Pediatrics Group Issues Warning About 'Virtual Violence' and Children
American Academy of Pediatrics called for national discussion on violence.
— -- Rising levels "virtual violence" and its possible impact on children has lead the American Academy of Pediatrics (AAP) to call for action to protect children from exposure to excessive amounts of onscreen violence.
In a new policy statement released by AAP, the group called on doctors and lawmakers to take action to limit children's exposure to "virtual violence," which includes "first-person shooter games and other realistic video games and applications."
The group pointed out that violence is pervasive on prime-time television shows and even in G-rated movies.
The average American watches about five hours of TV a day and a typical hour can consist of an average of six different violent exchanges, according to a 2009 study. Furthermore, about 70 percent of children’s programs contain violence, the study found. And 91 percent of video games that are labeled as appropriate for 10-year-olds are violent, the study found. And despite a “mature” labeling, many children in grades 4-12 play video games that can have significant graphic violence.
The group is calling for a "national discussion" on the topic and asking pediatricians to ask about a child's "media diet," for parents to be mindful of what their child watches and what games they play and for government policy makers to consider legislation that would prohibit easy access for minors to view violent media.
"A sizable majority of media researchers both in pediatrics and psychology believe that existing data show a significant link between virtual violence and aggression," the group wrote in the statement.
Additionally, the AAP made multiples requests that the entertainment industry take steps to not "normalize" violence. Their requests included avoiding glamorizing violence, stop using humans or other living targets in video games, and if violence is used on screen "it should be used thoughtfully as serious drama, always showing the painand loss suffered by the victims and perpetrators."
“The American Academy of Pediatrics continues to be concerned about the impact that virtual violence has on children, and we know that parents are also concerned, because it’s a question that pediatricians often receive during wellness exams,” Dr. Dimitri Christakis, lead author of the policy statement said. “Pediatricians can let parents know that there are ways to mitigate the impact of media violence, by co-viewing games and movies with their kids, making a media plan for their family and protecting children under age 6 from all violent media.”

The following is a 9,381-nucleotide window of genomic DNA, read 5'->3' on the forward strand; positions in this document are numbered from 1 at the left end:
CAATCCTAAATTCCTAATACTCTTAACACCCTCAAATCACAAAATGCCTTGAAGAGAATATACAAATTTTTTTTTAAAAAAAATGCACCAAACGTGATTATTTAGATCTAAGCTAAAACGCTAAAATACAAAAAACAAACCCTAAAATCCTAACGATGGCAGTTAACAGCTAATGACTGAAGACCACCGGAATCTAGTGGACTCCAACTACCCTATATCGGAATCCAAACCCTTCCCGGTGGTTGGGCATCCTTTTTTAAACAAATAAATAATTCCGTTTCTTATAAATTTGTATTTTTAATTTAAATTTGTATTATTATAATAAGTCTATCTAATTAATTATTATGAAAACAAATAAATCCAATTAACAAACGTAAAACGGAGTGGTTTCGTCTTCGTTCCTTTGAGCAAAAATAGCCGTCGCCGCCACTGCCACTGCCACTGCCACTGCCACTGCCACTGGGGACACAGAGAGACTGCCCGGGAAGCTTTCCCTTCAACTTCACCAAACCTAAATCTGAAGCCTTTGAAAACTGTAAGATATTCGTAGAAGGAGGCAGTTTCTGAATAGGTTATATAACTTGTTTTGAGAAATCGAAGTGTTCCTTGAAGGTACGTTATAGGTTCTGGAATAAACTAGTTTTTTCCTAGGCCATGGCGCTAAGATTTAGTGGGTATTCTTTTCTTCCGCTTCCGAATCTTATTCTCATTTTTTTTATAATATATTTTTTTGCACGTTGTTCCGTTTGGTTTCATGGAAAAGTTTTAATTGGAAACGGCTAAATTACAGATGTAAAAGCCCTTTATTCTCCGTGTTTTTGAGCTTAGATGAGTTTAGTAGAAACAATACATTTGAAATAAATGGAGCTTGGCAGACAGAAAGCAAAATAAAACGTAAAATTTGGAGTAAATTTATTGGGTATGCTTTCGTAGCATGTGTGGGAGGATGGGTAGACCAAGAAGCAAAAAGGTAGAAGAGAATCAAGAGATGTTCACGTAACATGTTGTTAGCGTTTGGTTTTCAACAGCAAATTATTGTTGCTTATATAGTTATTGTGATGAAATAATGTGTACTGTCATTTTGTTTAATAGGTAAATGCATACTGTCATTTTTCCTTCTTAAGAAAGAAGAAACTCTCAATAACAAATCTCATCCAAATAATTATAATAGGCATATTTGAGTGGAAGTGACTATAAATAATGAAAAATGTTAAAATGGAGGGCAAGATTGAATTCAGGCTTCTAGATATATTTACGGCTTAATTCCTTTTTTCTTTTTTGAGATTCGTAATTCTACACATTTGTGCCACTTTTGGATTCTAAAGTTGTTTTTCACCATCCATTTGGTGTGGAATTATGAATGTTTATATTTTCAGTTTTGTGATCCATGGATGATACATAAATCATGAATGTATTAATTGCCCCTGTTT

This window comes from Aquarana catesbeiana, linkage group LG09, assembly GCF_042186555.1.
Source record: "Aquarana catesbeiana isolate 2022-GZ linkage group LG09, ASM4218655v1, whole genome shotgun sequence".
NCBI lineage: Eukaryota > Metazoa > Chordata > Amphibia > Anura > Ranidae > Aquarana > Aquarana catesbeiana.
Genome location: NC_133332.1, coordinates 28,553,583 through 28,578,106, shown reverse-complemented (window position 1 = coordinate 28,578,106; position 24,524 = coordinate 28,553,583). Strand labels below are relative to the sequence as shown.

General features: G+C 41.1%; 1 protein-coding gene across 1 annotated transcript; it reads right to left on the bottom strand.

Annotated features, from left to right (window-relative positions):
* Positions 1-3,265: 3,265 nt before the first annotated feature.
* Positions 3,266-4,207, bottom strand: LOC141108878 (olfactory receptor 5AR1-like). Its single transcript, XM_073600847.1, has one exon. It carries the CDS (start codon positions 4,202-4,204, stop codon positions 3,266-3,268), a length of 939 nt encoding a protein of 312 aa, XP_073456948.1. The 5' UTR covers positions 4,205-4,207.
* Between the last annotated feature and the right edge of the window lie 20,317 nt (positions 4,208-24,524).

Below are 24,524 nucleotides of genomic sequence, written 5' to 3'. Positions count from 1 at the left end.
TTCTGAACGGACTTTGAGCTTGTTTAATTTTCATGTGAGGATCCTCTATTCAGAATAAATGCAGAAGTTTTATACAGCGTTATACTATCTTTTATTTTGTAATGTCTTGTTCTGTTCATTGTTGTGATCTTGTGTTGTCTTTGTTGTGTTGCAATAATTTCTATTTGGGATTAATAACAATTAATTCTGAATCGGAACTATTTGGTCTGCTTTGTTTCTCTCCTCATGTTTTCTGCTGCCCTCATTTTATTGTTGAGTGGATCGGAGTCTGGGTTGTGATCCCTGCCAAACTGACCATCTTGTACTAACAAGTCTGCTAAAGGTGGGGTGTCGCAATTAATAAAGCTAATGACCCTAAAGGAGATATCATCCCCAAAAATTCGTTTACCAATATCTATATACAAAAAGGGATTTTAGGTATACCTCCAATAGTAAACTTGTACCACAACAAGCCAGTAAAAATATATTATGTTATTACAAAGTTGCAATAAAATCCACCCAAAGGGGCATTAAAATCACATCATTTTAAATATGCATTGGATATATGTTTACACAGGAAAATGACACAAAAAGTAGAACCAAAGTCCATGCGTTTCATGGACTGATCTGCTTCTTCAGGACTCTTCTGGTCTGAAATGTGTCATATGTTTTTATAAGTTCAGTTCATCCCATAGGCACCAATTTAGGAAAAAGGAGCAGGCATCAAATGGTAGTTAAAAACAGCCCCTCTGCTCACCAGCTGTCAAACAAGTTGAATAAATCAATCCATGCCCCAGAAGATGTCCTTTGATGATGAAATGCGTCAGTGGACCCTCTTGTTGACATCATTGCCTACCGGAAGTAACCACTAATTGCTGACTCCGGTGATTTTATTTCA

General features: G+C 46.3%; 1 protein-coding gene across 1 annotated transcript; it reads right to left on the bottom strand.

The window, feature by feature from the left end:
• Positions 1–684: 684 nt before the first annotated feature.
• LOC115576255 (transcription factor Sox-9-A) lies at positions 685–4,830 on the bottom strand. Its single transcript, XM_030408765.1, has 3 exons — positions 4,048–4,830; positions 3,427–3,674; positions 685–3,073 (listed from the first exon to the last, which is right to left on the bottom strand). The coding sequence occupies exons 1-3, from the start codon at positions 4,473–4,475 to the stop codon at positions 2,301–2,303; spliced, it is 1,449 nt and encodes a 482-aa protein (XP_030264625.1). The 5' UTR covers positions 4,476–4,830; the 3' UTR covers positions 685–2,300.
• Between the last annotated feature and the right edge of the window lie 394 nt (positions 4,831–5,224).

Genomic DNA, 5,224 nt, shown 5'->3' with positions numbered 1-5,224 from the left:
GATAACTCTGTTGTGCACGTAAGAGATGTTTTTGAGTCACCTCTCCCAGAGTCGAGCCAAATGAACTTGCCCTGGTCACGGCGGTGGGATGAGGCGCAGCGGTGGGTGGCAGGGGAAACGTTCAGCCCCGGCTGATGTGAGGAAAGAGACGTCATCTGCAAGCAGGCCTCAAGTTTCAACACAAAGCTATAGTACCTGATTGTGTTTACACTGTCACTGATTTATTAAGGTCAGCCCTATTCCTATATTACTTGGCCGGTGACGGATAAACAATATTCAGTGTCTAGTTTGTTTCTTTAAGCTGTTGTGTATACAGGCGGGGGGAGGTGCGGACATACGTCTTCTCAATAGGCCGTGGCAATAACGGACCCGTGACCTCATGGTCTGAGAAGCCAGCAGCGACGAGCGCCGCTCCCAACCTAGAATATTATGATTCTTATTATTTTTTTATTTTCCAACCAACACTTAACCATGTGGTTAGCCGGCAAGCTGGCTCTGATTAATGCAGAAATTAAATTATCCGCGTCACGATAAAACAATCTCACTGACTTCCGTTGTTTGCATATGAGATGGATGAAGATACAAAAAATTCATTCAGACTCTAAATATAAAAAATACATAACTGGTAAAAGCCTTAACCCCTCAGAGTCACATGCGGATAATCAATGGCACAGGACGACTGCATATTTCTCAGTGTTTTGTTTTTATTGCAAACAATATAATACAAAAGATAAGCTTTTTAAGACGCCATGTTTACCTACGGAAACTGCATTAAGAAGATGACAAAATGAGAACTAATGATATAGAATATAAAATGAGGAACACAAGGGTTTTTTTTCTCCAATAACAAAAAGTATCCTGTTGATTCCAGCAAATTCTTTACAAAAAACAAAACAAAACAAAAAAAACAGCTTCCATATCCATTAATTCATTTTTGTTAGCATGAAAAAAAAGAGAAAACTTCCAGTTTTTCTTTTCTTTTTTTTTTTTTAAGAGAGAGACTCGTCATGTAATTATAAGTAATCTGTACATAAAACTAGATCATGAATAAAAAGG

In an accompanying editorial, pediatric researchers from Palo Alto Medical Foundation and Stanford University, among others, said the rise of smartphones and tablets have given children "unprecedented" access to scenes of violence both real and fictional.
"Now youth can produce, view, and share problematic content, including images of community violence, school violence, sexual violence, and police violence on their smart, portable devices," the researchers said. "Some social media feeds even provide unsolicited and unwelcome exposure to acts of actual terrorism, gender violence, and war."
The study authors said they are concerned that exposure to real-life violence may give children additional feelings of distress, victimization or fear that can be shared among social groups. They advise pediatricians to help families navigate the effects of virtual violence on children by raising awareness among parents.
“With the advent of smart phones and apps like Snapchat and Instagram, children can capture, view and share violent acts in ways that are new to millennials and centennials,” said Dr. Rhea Boyd, a member of the executive committee of the AAP Council on Communications and Media and lead author of the commentary. "Nearly three out of four teenagers have access to a smart phone, and exposure to real-world violence via these devices, often without parental knowledge or control, can create feelings of distress, victimization and even fear."
Dr. Imran Aslam, a dermatology resident at Howard University and medical resident in the ABC News Medical Unit, contributed to this report.